query: powershell command parameter issue

§ December 13, 2010 02:52 by beefarino |

Hey PowerShell gurus – I’ve got a strange one for you. 

In the process of creating and running commands programatically, I’ve hit a very frustrating scenario.  I’m attempting to invoke new-item by creating an instance of a Command with parameters specified in the Parameters collection:

1 string command = "new-item"; 2 var inputs = new Dictionary<string, object>() 3 { 4 {"Value", value.ToString()}, 5 {"Path", "function:" + functionName} 6 }; 7 var cmd = new Command(command, true); 8 inputs.ToList().ForEach( 9 pair => cmd.Parameters.Add( 10 pair.Key, pair.Value 11 ) 12 ); 13 14 var pipe = _runspace.CreatePipeline(); 15 pipe.Commands.Add(cmd); 16 pipe.Invoke();

In this case I’m attempting to create a function.  When I invoke this pipeline, I expect the Path and Value command parameters I’ve specified to be used to resolve the required fields of the new-item cmdlet.

Instead, PowerShell prompts me for the Path parameter:

cmdlet New-Item at command pipeline position 1
Supply values for the following parameters:
Path:

If I specify a valid path value at this prompt, PowerShell raises an error that the Value parameter is null.  So it seems clear that I’m missing something in the way I’m using the Command.Parameters collection.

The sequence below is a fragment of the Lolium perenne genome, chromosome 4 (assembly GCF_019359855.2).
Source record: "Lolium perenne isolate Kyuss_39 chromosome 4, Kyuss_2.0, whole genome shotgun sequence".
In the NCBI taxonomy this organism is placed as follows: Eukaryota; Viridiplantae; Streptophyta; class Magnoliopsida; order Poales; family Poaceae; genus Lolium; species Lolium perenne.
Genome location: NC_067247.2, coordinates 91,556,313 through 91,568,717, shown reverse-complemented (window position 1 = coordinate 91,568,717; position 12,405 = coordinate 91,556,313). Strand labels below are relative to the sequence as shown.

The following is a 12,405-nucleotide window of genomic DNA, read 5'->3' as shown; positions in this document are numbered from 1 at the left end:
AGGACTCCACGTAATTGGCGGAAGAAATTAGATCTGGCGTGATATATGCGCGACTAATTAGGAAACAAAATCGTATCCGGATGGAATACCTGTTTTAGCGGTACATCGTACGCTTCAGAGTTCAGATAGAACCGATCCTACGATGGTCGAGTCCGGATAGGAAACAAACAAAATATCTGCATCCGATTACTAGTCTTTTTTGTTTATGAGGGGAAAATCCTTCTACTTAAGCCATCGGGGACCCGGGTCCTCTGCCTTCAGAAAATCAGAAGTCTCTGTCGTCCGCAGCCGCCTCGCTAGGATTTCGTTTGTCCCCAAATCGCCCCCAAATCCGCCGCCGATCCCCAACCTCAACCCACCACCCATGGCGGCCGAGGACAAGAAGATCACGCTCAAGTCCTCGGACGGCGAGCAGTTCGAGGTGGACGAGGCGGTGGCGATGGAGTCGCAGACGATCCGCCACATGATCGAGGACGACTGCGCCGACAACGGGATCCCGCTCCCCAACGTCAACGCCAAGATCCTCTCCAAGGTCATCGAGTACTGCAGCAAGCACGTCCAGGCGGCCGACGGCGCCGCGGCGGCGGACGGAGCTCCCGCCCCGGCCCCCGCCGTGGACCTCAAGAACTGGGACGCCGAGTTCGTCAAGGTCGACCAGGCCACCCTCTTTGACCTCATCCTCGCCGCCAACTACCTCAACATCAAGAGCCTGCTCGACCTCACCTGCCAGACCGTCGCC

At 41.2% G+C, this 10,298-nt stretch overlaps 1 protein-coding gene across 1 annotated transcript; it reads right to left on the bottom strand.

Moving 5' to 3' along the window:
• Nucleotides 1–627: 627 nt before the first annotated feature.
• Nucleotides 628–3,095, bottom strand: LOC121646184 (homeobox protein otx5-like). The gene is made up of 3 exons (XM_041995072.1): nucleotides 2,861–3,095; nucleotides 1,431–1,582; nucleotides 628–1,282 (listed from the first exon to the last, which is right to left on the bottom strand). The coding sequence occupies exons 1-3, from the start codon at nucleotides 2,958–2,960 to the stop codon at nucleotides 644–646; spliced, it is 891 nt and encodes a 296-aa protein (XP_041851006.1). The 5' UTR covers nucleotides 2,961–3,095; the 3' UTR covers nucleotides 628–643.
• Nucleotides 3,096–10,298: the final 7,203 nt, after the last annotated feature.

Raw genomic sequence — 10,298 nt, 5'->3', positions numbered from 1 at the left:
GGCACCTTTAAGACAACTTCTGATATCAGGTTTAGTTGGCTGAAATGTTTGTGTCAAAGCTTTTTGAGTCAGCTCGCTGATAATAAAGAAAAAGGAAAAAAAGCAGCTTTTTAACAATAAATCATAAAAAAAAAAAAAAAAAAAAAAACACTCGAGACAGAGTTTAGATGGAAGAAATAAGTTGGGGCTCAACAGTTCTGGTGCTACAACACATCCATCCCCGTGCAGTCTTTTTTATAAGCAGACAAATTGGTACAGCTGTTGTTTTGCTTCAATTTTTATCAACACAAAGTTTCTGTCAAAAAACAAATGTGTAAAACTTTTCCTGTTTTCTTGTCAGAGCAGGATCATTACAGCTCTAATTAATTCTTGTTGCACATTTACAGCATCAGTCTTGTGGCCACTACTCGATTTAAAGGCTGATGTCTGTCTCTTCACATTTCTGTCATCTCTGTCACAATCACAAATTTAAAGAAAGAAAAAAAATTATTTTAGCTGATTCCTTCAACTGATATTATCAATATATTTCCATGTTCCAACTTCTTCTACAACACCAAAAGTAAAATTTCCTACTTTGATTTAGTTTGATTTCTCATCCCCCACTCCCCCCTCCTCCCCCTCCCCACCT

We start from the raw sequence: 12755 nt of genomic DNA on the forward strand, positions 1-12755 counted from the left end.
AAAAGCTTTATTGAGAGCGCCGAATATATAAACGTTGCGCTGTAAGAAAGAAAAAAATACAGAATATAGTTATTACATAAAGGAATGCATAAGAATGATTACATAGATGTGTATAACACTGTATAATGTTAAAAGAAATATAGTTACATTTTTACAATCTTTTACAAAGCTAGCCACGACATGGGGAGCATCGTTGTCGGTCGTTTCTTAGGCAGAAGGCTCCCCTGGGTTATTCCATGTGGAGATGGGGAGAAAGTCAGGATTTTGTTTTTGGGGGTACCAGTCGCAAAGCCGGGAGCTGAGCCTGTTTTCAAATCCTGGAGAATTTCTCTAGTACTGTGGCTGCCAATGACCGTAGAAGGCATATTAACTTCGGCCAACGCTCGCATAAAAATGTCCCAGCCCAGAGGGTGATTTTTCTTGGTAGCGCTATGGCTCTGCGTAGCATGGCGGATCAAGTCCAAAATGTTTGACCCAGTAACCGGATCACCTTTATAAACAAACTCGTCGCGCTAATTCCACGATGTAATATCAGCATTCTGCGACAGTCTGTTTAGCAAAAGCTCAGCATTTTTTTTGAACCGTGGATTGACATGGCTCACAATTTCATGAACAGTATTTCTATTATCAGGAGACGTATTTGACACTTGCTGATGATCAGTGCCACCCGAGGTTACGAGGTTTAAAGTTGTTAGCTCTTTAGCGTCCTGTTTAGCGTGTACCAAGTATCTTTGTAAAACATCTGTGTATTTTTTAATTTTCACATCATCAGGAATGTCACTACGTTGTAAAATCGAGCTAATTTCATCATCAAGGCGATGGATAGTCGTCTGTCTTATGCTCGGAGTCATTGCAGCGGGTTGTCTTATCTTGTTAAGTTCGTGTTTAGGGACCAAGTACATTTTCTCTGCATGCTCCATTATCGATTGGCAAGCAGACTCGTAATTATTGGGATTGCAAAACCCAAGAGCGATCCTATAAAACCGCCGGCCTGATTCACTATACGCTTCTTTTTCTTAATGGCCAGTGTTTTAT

A few other insights:

  1. I’ve verified in the debugger that the pipeline contains the command, and that the command’s Parameters collection contains the Value and Path parameters.
  2. Specifying the parameters as part of the command string works; however I do not want to be limited to passing strings around.
  3. I’ve tried prepending the parameter names with a hyphen (-), doesn’t appear to make a difference.

Any idears out there?

UPDATE 12.14.2010

Many thanks to Oisin Grehan; he helped me solve the problem, albeit indirectly.  Another blog post is coming on that one.

The named parameters are used as expected when the isScript parameter of the Command constructor is false:

1 string command = "new-item"; 2 var inputs = new Dictionary<string, object>() 3 { 4 {"Value", value.ToString()}, 5 {"Path", "function:" + functionName} 6 }; 7 8 // set isScript to false to use parameters 9 var cmd = new Command(command, false); 10 11 inputs.ToList().ForEach( 12 pair => cmd.Parameters.Add( 13 pair.Key, pair.Value 14 ) 15 ); 16 17 var pipe = _runspace.CreatePipeline(); 18 pipe.Commands.Add(cmd); 19 pipe.Invoke();


Consuming RabbitMQ messages in PowerShell

§ November 18, 2010 17:23 by beefarino |

At the moment I’m preparing another PowerShell module for release to open source – this one makes it dirt simple to wire up a PowerShell script to a RabbitMQ server, so it can participate in distributed messaging or ESB solutions.  I’ve only been working on this for a day, but it’s already proven its value to me and I’m too titillated not to write about it!

A little background: I’ve been working on a distributed queue-driven solution for the last few months.  The client uses a LAMP stack and has chosen RabbitMQ as their queue.  While this has been my only experience with it, I’ve come to love RabbitMQ – easy to set up, very robust, cross-platform, simple client libraries, and awesome documentation and community support.  If you want to check it out, Justin Etheredge has a fantastic get-you-started post.